I studied French and German at secondary school and chose to continue French A level at CRGS alongside Maths, English literature and Technology. Although it was very challenging when I first arrived at CRGS, I was committed to working hard as the subject became more and more rewarding the better I got. During the 2 year course I was able to take part in a French exchange to Geneva and also spend a week working in Lille. These international experiences were a highlight and to me, represent the benefit of studying a foreign language.
When leaving sixth form I applied for French at several universities around the UK. I was interviewed at Oxford and offered a place at UCL which I accepted. In the time between leaving CRGS and starting university my plans changed and I am now in my 4th year of studying Architecture at the university of Queensland in Australia. Although I didn’t continue studying French, my interest in languages has remained beneficial. I completed a 6 month exchange to Milan as part of my bachelor of architecture and learning Italian was definitely easier with a foundation in French. My housemate and best friends on exchange were also French and they always encouraged me to speak in their language around them, often surprised that an English person could speak their language so well!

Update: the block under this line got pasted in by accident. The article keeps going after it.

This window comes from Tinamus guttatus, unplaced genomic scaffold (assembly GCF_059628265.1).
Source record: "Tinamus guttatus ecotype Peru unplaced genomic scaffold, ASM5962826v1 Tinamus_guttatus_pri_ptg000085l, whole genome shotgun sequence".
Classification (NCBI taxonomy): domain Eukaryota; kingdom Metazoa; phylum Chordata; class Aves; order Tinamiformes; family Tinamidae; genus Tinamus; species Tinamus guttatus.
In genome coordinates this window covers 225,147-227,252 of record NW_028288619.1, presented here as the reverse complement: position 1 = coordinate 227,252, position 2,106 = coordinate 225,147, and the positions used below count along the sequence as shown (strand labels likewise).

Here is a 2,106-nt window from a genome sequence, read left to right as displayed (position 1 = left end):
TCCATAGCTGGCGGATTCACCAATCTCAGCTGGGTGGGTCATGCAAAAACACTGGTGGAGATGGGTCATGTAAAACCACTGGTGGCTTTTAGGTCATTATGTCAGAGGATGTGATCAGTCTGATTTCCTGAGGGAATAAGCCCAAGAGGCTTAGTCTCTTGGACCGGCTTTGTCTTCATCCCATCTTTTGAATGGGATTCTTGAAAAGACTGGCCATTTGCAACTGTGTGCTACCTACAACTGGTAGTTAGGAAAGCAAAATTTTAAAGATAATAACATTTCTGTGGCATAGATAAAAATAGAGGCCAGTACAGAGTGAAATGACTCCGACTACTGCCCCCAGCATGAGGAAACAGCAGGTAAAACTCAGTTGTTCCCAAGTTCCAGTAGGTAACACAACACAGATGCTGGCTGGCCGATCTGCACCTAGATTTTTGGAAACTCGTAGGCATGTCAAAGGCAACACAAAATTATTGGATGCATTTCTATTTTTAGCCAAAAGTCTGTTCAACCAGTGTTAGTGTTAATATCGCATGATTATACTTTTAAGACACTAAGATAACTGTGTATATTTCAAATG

Choosing to study a language is less about becoming fluent or having perfect grammar (although that would be ideal) but instead being open to another culture and way of thinking and learning. The A level course at CRGS offered a wide range of assessment relating to history, literature, and current affairs. Learning to debate passionately in French about topics rather than simply learning pleasantries puts you ahead as you begin to think in French as you would in English. There were also extra curricular opportunities to study philosophical literature which I still try and read when I get the time.
It remains relevant to me that I studied French in school even though I am pursuing an architectural career. I am about to complete my second exchange in Germany next year and hope to spend some time in France combining my passions of languages and architecture by visiting some exciting places.
Masters Student at LSE
I studied both French and German at A Level, and went on to achieve A*s in both. This was down to the quality of the teaching, from what I always believed to be the strongest department in the school.
These grades helped me to secure a place at Cambridge to study Geography. Not only did the grades themselves aid me, but I was also later (in my second year) made aware by my director of studies who had selected me after interview (she was a geographer but also a Germanist) that she was hugely keen on my languages and viewed them as a real strength to my application. 3 out of 5 of the successful applicants in my year at Jesus College had studied at least 1 language at A Level or IB level.